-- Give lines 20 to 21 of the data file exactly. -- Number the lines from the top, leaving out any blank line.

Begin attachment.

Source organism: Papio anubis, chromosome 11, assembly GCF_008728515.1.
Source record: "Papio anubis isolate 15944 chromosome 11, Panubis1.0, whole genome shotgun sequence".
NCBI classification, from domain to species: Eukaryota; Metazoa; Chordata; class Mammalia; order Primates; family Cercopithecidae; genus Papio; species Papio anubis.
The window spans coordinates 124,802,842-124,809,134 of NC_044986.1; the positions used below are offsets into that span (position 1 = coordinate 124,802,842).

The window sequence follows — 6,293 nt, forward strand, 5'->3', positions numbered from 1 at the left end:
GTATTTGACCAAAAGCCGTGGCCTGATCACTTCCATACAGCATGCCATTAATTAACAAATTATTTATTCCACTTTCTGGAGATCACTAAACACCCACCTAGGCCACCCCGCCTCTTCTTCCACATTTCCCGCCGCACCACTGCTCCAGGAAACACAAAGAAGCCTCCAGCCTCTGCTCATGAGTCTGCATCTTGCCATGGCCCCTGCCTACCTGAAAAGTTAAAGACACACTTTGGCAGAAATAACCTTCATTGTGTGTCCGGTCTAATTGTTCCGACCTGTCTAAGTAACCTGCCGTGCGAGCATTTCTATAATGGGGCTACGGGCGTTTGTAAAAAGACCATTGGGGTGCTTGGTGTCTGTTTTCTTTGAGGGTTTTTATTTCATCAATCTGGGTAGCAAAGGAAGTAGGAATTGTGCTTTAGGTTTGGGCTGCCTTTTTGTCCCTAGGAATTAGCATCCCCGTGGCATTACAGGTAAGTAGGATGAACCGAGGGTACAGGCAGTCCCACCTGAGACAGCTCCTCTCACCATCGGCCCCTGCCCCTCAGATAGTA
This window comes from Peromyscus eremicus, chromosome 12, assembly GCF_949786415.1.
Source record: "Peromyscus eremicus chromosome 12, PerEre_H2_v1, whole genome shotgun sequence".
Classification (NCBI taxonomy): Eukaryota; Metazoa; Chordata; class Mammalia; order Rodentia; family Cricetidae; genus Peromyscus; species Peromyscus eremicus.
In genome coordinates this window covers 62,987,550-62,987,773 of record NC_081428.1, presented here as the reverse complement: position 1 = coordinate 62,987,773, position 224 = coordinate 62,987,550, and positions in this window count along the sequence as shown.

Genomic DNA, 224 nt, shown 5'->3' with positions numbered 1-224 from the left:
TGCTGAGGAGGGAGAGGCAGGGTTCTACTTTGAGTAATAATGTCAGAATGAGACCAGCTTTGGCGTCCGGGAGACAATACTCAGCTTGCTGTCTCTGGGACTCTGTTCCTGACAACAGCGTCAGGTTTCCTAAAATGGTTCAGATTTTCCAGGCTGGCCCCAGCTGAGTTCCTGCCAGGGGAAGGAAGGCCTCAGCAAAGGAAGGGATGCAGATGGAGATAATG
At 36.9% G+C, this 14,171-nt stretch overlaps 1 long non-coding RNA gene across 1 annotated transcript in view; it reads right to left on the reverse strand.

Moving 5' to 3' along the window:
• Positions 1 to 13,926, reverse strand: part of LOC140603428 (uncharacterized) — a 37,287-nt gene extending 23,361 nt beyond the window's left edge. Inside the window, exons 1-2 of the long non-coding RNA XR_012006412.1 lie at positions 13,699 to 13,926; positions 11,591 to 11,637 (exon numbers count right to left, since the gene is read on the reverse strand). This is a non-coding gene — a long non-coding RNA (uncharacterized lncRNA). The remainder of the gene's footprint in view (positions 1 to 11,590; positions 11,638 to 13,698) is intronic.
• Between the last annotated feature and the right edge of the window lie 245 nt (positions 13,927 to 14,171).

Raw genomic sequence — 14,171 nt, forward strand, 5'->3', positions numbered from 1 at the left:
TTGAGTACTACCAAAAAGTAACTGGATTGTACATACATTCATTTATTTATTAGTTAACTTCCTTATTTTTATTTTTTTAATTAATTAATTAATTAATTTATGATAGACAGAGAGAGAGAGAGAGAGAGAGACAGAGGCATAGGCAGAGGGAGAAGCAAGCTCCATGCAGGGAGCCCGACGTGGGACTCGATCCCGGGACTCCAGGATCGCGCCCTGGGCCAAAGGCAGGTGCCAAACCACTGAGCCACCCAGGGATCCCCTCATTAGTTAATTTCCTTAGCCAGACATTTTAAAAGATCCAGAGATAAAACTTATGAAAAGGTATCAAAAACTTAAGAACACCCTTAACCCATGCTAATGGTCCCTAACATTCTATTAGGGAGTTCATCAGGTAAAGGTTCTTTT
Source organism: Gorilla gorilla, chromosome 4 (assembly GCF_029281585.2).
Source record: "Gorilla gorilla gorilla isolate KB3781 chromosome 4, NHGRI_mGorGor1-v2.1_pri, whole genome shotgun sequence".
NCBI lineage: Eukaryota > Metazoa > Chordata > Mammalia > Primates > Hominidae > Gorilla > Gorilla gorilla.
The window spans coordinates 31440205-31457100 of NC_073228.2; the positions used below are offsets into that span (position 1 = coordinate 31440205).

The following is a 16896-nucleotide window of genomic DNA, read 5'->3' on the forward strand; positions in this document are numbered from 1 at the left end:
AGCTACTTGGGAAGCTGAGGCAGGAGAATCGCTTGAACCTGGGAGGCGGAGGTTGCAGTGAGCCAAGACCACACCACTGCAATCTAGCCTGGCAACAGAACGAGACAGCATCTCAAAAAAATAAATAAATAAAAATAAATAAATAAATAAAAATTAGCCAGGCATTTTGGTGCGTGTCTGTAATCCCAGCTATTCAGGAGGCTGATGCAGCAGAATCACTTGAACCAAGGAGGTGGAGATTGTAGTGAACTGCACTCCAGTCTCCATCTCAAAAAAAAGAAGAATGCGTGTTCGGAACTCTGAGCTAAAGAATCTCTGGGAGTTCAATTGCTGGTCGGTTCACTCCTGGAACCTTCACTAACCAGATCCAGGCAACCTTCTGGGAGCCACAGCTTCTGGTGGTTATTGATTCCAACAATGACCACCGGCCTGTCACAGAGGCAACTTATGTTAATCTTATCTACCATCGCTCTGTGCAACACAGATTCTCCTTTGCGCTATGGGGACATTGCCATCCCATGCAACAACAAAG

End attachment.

Source record: "Gorilla gorilla gorilla isolate KB3781 chromosome 4, NHGRI_mGorGor1-v2.1_pri, whole genome shotgun sequence".
NCBI lineage: Eukaryota > Metazoa > Chordata > Mammalia > Primates > Hominidae > Gorilla > Gorilla gorilla.